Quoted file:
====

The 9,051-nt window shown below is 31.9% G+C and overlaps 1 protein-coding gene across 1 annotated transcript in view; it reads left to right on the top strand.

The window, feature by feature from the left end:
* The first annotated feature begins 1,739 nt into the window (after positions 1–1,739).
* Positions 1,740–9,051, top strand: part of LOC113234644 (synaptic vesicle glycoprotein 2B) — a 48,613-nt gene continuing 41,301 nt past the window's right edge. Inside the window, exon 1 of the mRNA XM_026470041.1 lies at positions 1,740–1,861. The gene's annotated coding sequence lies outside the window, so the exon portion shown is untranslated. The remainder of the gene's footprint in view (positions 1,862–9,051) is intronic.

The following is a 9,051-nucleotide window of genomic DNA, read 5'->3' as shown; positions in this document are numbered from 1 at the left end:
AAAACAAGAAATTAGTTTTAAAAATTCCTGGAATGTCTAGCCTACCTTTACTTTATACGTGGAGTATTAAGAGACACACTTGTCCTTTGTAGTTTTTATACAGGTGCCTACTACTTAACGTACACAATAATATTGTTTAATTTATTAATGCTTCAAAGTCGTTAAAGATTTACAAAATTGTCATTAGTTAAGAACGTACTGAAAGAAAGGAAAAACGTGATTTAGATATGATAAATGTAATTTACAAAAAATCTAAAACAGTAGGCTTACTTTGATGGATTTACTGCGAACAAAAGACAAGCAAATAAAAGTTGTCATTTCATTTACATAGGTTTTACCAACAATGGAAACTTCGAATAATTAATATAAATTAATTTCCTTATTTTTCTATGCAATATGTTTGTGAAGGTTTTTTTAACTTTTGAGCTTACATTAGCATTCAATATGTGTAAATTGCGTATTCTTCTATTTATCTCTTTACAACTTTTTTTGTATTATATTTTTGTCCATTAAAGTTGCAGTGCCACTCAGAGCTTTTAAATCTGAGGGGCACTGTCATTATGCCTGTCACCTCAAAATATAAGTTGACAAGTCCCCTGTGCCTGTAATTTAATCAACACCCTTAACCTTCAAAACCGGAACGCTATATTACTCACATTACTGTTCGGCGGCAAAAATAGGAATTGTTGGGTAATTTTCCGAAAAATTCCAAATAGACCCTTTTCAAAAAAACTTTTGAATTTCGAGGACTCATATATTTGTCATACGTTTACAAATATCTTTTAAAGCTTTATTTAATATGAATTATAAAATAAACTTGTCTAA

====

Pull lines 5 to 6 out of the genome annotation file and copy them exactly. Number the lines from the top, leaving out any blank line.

The following is a 9,051-nucleotide window of genomic DNA, read 5'->3' as shown; positions in this document are numbered from 1 at the left end:
AAAACAAGAAATTAGTTTTAAAAATTCCTGGAATGTCTAGCCTACCTTTACTTTATACGTGGAGTATTAAGAGACACACTTGTCCTTTGTAGTTTTTATACAGGTGCCTACTACTTAACGTACACAATAATATTGTTTAATTTATTAATGCTTCAAAGTCGTTAAAGATTTACAAAATTGTCATTAGTTAAGAACGTACTGAAAGAAAGGAAAAACGTGATTTAGATATGATAAATGTAATTTACAAAAAATCTAAAACAGTAGGCTTACTTTGATGGATTTACTGCGAACAAAAGACAAGCAAATAAAAGTTGTCATTTCATTTACATAGGTTTTACCAACAATGGAAACTTCGAATAATTAATATAAATTAATTTCCTTATTTTTCTATGCAATATGTTTGTGAAGGTTTTTTTAACTTTTGAGCTTACATTAGCATTCAATATGTGTAAATTGCGTATTCTTCTATTTATCTCTTTACAACTTTTTTTGTATTATATTTTTGTCCATTAAAGTTGCAGTGCCACTCAGAGCTTTTAAATCTGAGGGGCACTGTCATTATGCCTGTCACCTCAAAATATAAGTTGACAAGTCCCCTGTGCCTGTAATTTAATCAACACCCTTAACCTTCAAAACCGGAACGCTATATTACTCACATTACTGTTCGGCGGCAAAAATAGGAATTGTTGGGTAATTTTCCGAAAAATTCCAAATAGACCCTTTTCAAAAAAACTTTTGAATTTCGAGGACTCATATATTTGTCATACGTTTACAAATATCTTTTAAAGCTTTATTTAATATGAATTATAAAATAAACTTGTCTAA